LOCKING horns with President Rodrigo Duterte, an official who went with him in China said the United States “is still an ally.”
Duterte’s bravado in China did not go well either among senators who asked for a hearing on the “separation” of military and economic ties with the US.
Presidential Communications Office Secretary Martin Andanar said the “United States is still an ally, it’s there, it’s in the Mutual Defense Treaty. Nothing’s being changed. We’re not abrogating any (treaty).”
Andanar said the “separation” is akin to a son leaving home to raise a family of his own.
“Our economic policy will just change and the change is all about opening our doors to other countries. That’s it,” according to Presidential spokesman Ernesto Abella.
Abella said Duterte’s declaration was merely a wish for an independent foreign policy. He said the Philippines will continue to abide by its treaties and agreements with the US and other countries.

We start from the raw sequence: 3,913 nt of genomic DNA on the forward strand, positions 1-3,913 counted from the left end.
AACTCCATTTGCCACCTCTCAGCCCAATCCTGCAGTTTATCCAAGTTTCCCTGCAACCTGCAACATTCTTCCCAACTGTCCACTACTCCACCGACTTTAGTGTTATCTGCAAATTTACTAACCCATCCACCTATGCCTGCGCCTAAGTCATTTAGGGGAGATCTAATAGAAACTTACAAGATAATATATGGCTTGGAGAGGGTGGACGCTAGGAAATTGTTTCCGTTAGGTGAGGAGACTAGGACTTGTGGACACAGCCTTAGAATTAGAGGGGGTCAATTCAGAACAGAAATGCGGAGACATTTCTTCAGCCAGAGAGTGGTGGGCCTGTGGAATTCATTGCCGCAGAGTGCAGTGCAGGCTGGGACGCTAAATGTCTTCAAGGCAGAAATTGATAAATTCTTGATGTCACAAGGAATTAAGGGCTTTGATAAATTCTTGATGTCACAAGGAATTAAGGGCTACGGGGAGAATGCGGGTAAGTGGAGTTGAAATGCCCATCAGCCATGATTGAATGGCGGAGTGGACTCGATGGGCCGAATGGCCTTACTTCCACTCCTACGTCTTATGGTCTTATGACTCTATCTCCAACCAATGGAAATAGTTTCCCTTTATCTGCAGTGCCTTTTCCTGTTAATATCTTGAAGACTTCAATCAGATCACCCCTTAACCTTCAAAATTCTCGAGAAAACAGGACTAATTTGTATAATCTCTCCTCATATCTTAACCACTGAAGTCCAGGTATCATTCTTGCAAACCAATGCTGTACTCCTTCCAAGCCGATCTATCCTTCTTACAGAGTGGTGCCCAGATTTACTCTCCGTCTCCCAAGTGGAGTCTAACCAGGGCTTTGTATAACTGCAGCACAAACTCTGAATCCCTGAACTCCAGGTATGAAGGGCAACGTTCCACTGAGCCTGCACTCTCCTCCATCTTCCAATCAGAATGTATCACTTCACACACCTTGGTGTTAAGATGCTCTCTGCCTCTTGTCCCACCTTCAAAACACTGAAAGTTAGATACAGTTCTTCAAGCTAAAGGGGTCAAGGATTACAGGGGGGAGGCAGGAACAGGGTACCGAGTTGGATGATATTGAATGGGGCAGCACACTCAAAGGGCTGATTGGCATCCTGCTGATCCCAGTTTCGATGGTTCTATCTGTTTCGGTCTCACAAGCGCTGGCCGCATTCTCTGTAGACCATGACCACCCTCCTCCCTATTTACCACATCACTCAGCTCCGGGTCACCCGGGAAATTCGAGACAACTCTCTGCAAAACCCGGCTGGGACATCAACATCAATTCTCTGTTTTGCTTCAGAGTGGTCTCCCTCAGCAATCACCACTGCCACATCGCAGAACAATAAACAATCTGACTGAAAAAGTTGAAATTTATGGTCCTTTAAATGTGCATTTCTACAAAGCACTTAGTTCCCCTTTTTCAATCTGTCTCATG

“This is not an intent to renege on our treaties and agreements with our established allies but an assertion that we are an independent and sovereign nation, now finding common ground with friendly neighbors with shared aspirations in the spirit of mutual respect, support and cooperation,” Abella added.
US State Department spokesman John Kirby said Duterte’s remarks are “inexplicably at odds with the very close relationship.” “We are going to be seeking an explanation of exactly what the President meant when he talked about separation from us.”
During a meeting with the Filipino community at the Philippine-China Trade and Investment Forum, Duterte announced “my separation from the US; militarily, (but) not socially, (and) economically.”
Meanwhile, Senators Paolo Benigno “Bam” Aquino IV, Leila de Lima, Franklin Drilon and Francis “Kiko” Pangilinan on Friday sought clarification on Duterte’s move to cut military and economic ties with the US.
The indignant senators noted that while Duterte was “the chief architect of Philippine foreign policy,” he shared with the Senate the power to revoke treaties.
“Taking the President’s statement literally entails an abrogation of the 1951 Mutual Defense Treaty with the United States, a binding security and military agreement,” they said. “The Senate needs to be clarified if the President did indeed intend to terminate the MDT.”